A high-level inter-ministerial group has been formed to examine a barrage of economic sanctions imposed by the West on Russia following its invasion of Ukraine and their likely impacts on India’s economy, an official familiar with it has said. of development.
As the Ukrainian conflict escalates, India has stepped up efforts to secure essential imports from Russia, especially potassium chloride (commonly known as muriate of potash), a key fertilizer, and sunflower oil (edible).
Led by Economic Affairs Secretary Ajay Seth, the high-level panel also includes senior officials from the Ministries of Food and Consumer Affairs, Fertilizer, Trade, External Affairs, Agriculture and Petroleum.
The panel is looking for ways to set up a bilateral rupee-ruble payment system to evade an unprecedented wave of sanctions against Russia, which has crippled the former Soviet state’s financial system.
“Formal talks with the Russians will be required to establish an alternative payment mechanism, but the government will be presented with various options after a full sanctions review,” the official quoted above said, speaking on condition of anonymity.
India fears that the disruption in the supply of murate of potash ahead of its main summer kharif season could hamper its agricultural sector, which is a major source of income for half the country’s population.
The Russian-Ukrainian conflict has already begun to hurt Asia’s third-largest economy, which had only begun to recover after a pandemic-induced recession in 2020-21. On Monday, the rupiah fell to a record low of 76.9, falling 1% against the dollar as oil prices soared.
At least $400 million in payments and claims from Indian exporters to Russia are now blocked because sanctions have cut off Russia’s ability to transact in dollars, the currency for international payments. Russian banks have been cut off from a global payments highway known as SWIFT.
The panel includes representatives from the Reserve Bank of India, which is seeking to nominate a small Indian bank with minimal exposure to dollar or euro transactions, where a Russian bank could open an account because sanctions do not prohibit a system rupee-ruble exchange rate, the official said.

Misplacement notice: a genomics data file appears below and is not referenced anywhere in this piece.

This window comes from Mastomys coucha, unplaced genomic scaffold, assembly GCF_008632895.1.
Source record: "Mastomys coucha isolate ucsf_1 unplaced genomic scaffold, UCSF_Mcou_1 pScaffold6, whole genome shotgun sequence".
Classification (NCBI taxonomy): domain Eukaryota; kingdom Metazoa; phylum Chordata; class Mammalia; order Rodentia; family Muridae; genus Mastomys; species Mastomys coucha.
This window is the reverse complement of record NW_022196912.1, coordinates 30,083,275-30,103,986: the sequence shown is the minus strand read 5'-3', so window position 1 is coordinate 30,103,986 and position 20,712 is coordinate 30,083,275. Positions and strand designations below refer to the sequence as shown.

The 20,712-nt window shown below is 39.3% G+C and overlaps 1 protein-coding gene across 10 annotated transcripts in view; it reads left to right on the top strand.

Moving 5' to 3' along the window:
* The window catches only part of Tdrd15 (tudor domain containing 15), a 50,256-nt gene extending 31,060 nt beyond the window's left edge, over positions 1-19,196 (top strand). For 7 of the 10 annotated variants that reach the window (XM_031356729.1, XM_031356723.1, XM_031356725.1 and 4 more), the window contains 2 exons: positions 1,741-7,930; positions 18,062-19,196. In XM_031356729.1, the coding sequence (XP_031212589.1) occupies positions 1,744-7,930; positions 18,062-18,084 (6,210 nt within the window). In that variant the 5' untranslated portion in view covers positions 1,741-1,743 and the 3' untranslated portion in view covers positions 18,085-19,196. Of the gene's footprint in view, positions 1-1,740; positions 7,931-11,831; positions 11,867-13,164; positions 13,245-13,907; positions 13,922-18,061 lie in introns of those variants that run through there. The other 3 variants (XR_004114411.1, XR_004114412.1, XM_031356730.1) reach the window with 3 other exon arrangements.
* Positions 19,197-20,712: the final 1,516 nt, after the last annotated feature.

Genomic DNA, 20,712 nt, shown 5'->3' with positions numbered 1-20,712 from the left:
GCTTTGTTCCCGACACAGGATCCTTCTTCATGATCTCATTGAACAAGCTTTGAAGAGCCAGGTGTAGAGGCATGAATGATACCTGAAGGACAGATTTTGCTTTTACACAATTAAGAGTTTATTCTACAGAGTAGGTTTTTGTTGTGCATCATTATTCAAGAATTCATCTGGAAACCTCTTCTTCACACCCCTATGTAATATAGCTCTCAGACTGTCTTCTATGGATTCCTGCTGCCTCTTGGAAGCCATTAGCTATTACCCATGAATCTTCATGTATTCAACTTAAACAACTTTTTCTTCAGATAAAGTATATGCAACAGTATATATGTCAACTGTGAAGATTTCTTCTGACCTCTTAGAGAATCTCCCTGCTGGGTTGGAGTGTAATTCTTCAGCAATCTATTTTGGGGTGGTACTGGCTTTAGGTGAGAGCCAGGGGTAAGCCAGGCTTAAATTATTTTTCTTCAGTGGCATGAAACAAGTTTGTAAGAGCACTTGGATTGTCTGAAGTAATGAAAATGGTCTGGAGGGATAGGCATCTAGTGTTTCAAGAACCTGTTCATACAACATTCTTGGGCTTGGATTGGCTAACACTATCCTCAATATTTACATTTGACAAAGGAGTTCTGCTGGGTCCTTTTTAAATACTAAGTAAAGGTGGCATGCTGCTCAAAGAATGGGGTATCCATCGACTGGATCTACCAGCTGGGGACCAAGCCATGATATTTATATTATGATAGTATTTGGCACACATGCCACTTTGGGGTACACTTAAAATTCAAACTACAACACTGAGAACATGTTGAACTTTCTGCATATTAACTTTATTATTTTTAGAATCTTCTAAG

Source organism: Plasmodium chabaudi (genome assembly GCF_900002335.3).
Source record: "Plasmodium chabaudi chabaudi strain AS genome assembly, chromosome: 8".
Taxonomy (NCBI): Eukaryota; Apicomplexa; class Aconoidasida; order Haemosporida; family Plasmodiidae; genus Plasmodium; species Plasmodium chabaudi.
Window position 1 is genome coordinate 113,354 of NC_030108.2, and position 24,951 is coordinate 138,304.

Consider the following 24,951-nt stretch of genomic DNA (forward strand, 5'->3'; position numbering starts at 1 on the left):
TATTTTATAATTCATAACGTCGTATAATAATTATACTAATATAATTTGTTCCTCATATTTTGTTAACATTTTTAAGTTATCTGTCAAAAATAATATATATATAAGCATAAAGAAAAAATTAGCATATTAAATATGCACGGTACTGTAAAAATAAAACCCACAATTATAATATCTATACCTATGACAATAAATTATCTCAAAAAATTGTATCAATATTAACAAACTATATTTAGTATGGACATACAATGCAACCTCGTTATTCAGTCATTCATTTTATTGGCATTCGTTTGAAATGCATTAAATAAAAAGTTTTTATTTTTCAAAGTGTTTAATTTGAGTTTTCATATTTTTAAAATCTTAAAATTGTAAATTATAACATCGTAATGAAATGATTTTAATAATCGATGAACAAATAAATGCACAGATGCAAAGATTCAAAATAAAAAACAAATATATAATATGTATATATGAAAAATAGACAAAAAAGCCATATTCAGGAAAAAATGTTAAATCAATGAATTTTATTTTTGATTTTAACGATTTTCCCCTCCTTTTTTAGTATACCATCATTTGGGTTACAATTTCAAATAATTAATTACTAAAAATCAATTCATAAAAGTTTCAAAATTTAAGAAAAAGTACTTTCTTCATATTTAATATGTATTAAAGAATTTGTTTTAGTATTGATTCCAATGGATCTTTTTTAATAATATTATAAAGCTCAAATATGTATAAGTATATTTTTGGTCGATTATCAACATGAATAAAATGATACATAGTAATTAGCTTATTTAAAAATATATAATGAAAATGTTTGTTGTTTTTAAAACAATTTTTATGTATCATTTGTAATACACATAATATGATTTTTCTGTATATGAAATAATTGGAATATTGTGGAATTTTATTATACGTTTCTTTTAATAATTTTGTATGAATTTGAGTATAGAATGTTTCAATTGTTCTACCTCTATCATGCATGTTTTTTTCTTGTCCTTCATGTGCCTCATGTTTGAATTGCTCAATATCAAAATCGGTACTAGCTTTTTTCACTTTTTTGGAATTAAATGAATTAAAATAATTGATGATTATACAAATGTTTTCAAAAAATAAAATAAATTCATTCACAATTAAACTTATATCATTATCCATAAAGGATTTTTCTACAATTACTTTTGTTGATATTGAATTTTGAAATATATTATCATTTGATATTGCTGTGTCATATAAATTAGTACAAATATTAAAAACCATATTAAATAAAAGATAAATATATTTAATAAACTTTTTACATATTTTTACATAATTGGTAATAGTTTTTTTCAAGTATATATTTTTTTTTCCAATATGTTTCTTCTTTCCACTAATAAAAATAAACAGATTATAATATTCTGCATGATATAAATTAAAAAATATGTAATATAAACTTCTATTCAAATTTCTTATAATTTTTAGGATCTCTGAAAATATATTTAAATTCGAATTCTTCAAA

India had successfully used a similar payment system to pay for oil imports from Iran when that country faced sanctions from the West. At that time, UCO bank was established as the main payment gateway.
However, an alternative payment mechanism is not easy to set up. While the idea is that a Russian bank will open a so-called “vostro account” in an Indian bank and both countries will deposit a certain amount to guarantee payments to importers and exporters, determining the ruble- ruble will be a key challenge.
“One of the reasons is that even though a ruble-ruble exchange rate is pegged to the dollar to determine a notional exchange rate, we have to keep in mind that the value of the ruble is continuously falling against the dollar,” said Amarendra Patil. , a trade economist who taught at the Indian Institute of Foreign Trade.
“It could make the payment system inefficient due to the continued erosion of one of the two currencies (the ruble),” he added.
The government, which reviewed fertilizer stocks last week, is looking for alternative suppliers to fill the gap with fertilizers at prices similar to those charged by the Russians.
According to official data, 11-11.5% of total imports of edible oils and fertilizers come from the Russia-Ukraine region. The two countries also account for more than 90% of sunflower oil imports. In a basket of fertilizers imported by India, Russia accounts for more than 17% of MOP (muriate of potash) and 60% of NPK (nitrogen, phosphorus and potassium).
“In response, the government is identifying alternative sources of supply for edible oils and fertilizers, although these are expensive,” said Sonal Varma, analyst at Nomura Holdings, a global financial advisory and securities firm. , in a research note.